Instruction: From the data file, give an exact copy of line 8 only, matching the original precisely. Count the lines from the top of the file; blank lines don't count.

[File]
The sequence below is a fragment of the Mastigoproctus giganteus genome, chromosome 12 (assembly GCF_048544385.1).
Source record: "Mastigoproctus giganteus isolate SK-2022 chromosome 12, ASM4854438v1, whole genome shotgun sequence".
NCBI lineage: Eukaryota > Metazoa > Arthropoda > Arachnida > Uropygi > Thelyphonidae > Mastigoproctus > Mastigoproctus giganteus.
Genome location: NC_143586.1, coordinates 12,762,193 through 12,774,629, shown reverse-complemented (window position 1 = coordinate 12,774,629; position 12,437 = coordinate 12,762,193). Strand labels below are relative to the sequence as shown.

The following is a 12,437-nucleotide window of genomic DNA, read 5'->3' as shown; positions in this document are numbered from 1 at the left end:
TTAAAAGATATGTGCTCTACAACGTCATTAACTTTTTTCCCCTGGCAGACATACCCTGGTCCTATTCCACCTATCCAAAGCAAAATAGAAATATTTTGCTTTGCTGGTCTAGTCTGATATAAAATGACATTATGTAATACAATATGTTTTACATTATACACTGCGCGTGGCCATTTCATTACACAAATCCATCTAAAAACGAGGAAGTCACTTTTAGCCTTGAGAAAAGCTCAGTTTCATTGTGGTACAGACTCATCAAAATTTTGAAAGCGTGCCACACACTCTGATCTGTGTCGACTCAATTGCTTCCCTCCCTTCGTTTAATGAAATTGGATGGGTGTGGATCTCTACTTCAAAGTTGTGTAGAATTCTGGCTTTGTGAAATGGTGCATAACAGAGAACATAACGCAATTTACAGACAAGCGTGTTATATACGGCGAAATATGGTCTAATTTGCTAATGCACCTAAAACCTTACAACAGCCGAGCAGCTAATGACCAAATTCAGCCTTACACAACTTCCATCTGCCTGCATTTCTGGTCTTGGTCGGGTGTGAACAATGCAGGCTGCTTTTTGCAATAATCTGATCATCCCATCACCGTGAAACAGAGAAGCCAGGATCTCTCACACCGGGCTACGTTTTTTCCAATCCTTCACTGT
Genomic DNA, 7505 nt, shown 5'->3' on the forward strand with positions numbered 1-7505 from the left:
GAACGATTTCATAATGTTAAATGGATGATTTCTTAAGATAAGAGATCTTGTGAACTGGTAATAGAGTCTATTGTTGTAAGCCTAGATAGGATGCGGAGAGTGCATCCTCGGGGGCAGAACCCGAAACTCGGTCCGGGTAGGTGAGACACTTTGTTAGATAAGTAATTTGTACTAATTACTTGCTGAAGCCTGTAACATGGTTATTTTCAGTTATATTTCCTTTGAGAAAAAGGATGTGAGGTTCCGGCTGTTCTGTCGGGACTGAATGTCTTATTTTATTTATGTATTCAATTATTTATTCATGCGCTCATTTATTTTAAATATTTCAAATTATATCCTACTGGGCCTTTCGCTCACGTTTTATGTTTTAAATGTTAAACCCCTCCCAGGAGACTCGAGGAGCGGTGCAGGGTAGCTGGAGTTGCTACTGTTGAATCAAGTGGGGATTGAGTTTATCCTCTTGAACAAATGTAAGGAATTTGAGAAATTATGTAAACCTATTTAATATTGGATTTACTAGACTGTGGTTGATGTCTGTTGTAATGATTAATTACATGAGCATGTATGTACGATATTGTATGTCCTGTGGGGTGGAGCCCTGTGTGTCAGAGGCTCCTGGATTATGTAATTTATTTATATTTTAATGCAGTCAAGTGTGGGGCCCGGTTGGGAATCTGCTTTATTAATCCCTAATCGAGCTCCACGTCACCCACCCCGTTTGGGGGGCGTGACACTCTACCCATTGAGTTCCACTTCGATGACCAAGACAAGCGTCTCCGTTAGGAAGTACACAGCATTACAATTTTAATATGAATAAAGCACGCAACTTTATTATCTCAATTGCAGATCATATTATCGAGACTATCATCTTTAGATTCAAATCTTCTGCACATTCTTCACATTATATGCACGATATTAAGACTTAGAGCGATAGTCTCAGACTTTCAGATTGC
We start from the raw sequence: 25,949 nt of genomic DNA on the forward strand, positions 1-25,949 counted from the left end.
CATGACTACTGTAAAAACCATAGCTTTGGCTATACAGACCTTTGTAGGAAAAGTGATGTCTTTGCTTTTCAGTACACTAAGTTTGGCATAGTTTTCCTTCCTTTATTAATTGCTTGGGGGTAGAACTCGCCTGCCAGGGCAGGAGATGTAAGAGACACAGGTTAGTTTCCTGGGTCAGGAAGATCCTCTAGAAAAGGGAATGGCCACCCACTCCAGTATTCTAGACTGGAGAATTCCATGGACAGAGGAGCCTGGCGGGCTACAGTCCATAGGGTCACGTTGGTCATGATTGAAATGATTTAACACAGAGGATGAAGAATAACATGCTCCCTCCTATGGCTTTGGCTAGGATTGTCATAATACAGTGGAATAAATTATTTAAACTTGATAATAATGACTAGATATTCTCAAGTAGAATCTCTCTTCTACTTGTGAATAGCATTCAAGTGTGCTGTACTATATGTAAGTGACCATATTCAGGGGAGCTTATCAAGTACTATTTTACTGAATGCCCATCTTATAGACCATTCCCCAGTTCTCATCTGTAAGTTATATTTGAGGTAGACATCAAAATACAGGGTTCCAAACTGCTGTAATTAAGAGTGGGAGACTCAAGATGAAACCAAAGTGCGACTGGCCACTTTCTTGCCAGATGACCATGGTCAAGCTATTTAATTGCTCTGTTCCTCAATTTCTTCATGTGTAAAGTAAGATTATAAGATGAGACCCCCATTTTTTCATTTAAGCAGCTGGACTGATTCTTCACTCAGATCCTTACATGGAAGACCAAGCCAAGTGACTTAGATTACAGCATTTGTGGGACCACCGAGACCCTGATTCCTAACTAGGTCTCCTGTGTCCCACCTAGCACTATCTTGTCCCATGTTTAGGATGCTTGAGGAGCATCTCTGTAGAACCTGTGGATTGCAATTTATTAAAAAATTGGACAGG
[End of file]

GAACGATTTCATAATGTTAAATGGATGATTTCTTAAGATAAGAGATCTTGTGAACTGGTAATAGAGTCTATTGTTGTAAGCCTAGATAGGATGCGGAGAGTGCATCCTCGGGGGCAGAACCCGAAACTCGGTCCGGGTAGGTGAGACACTTTGTTAGATAAGTAATTTGTACTAATTACTTGCTGAAGCCTGTAACATGGTTATTTTCAGTTATATTTCCTTTGAGAAAAAGGATGTGAGGTTCCGGCTGTTCTGTCGGGACTGAATGTCTTATTTTATTTATGTATTCAATTATTTATTCATGCGCTCATTTATTTTAAATATTTCAAATTATATCCTACTGGGCCTTTCGCTCACGTTTTATGTTTTAAATGTTAAACCCCTCCCAGGAGACTCGAGGAGCGGTGCAGGGTAGCTGGAGTTGCTACTGTTGAATCAAGTGGGGATTGAGTTTATCCTCTTGAACAAATGTAAGGAATTTGAGAAATTATGTAAACCTATTTAATATTGGATTTACTAGACTGTGGTTGATGTCTGTTGTAATGATTAATTACATGAGCATGTATGTACGATATTGTATGTCCTGTGGGGTGGAGCCCTGTGTGTCAGAGGCTCCTGGATTATGTAATTTATTTATATTTTAATGCAGTCAAGTGTGGGGCCCGGTTGGGAATCTGCTTTATTAATCCCTAATCGAGCTCCACGTCACCCACCCCGTTTGGGGGGCGTGACACTCTACCCATTGAGTTCCACTTCGATGACCAAGACAAGCGTCTCCGTTAGGAAGTACACAGCATTACAATTTTAATATGAATAAAGCACGCAACTTTATTATCTCAATTGCAGATCATATTATCGAGACTATCATCTTTAGATTCAAATCTTCTGCACATTCTTCACATTATATGCACGATATTAAGACTTAGAGCGATAGTCTCAGACTTTCAGATTGC